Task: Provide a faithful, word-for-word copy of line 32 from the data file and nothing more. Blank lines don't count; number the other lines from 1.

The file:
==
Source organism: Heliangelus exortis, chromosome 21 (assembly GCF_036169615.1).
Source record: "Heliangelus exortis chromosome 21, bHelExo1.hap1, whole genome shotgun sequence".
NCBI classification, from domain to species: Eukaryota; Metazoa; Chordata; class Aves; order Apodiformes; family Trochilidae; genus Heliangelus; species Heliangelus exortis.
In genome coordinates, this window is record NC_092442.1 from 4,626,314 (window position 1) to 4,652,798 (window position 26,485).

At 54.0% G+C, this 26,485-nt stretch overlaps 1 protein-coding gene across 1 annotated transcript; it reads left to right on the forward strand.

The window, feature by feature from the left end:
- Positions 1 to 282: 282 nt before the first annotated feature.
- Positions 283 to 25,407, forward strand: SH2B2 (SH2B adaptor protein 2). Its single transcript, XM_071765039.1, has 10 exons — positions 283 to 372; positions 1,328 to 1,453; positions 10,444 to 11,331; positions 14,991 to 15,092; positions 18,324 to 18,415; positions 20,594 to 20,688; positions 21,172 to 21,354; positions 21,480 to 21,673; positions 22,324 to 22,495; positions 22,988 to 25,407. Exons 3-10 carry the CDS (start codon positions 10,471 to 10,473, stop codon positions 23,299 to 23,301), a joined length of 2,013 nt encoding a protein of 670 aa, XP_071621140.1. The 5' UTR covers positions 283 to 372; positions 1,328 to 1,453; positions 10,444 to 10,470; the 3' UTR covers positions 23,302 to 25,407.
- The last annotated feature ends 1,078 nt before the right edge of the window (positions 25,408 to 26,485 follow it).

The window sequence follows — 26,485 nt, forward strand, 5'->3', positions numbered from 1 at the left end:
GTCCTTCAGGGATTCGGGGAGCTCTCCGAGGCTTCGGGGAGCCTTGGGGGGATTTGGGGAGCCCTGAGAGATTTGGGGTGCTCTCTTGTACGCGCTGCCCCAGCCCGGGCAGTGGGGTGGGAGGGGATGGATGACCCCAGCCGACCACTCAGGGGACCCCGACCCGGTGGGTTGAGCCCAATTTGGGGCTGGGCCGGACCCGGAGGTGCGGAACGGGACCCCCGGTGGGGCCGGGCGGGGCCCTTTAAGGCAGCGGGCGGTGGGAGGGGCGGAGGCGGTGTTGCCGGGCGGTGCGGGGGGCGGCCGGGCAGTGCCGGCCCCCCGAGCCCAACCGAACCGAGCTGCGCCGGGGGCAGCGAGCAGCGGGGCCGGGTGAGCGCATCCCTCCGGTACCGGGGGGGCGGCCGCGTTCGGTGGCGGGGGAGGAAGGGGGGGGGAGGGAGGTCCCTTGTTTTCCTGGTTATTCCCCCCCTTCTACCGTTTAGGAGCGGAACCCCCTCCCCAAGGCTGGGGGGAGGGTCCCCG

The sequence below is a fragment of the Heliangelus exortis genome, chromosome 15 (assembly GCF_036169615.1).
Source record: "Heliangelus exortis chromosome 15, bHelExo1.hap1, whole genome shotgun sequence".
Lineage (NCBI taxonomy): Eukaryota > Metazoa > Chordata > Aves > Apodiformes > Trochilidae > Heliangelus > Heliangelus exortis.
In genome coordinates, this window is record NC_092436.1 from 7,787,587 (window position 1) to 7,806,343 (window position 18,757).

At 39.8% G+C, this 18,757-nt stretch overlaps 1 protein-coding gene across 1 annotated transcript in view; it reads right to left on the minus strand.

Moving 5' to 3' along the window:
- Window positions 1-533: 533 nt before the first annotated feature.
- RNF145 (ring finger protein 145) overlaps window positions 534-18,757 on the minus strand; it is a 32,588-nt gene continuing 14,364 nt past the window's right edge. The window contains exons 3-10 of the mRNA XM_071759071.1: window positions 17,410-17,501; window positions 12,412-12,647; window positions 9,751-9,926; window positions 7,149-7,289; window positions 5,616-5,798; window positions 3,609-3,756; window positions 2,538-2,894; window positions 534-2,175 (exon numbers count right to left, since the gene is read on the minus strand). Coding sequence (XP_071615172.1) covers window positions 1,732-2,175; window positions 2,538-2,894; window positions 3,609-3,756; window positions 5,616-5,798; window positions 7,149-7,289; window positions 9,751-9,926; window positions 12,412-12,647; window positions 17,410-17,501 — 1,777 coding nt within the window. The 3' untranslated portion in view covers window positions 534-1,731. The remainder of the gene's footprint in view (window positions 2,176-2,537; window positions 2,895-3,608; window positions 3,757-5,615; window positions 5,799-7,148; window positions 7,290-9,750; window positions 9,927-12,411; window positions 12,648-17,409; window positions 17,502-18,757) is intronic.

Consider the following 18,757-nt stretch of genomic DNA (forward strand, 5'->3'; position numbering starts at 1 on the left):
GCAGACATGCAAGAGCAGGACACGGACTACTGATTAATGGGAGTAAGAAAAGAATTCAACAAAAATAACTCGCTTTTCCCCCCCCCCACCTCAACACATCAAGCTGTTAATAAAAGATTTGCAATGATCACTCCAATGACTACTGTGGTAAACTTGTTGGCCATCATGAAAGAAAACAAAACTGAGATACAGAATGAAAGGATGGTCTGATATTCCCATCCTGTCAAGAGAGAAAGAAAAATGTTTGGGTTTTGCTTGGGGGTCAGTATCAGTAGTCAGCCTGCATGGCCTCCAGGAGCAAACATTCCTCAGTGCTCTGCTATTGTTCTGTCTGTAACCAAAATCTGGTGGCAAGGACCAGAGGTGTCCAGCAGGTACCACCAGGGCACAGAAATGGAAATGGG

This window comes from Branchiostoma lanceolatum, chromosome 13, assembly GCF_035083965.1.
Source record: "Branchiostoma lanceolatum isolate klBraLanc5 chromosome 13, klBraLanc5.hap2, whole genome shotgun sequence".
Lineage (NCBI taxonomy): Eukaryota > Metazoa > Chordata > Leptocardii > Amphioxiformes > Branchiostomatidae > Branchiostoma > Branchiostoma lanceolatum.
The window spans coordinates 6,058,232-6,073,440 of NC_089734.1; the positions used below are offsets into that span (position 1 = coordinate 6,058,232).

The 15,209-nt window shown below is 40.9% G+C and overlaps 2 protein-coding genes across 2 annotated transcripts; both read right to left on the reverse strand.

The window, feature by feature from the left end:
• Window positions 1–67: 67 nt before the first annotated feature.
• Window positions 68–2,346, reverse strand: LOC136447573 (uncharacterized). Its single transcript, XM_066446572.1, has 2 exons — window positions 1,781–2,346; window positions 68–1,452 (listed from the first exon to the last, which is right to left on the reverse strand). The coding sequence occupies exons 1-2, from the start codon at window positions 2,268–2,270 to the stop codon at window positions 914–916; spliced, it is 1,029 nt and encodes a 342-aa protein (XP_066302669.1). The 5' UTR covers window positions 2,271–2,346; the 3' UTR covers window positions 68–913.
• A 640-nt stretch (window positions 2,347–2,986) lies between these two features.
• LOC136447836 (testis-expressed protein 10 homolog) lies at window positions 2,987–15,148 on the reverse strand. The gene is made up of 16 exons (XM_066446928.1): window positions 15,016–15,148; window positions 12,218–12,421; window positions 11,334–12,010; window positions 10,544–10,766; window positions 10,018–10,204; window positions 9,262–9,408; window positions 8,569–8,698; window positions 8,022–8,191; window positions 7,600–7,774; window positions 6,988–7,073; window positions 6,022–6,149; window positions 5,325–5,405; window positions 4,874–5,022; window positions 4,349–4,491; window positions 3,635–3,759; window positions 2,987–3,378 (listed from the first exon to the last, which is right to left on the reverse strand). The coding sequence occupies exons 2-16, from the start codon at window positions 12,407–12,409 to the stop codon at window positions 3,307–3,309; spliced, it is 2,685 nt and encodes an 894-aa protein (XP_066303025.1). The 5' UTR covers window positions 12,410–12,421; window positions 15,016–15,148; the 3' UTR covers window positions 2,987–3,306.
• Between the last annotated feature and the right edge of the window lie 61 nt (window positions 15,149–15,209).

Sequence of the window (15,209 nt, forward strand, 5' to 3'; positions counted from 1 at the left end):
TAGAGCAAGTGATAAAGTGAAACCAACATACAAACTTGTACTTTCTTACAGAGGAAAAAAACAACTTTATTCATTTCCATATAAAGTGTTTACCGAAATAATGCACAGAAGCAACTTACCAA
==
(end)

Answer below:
• Between the last annotated feature and the right edge of the window lie 61 nt (window positions 15,149–15,209).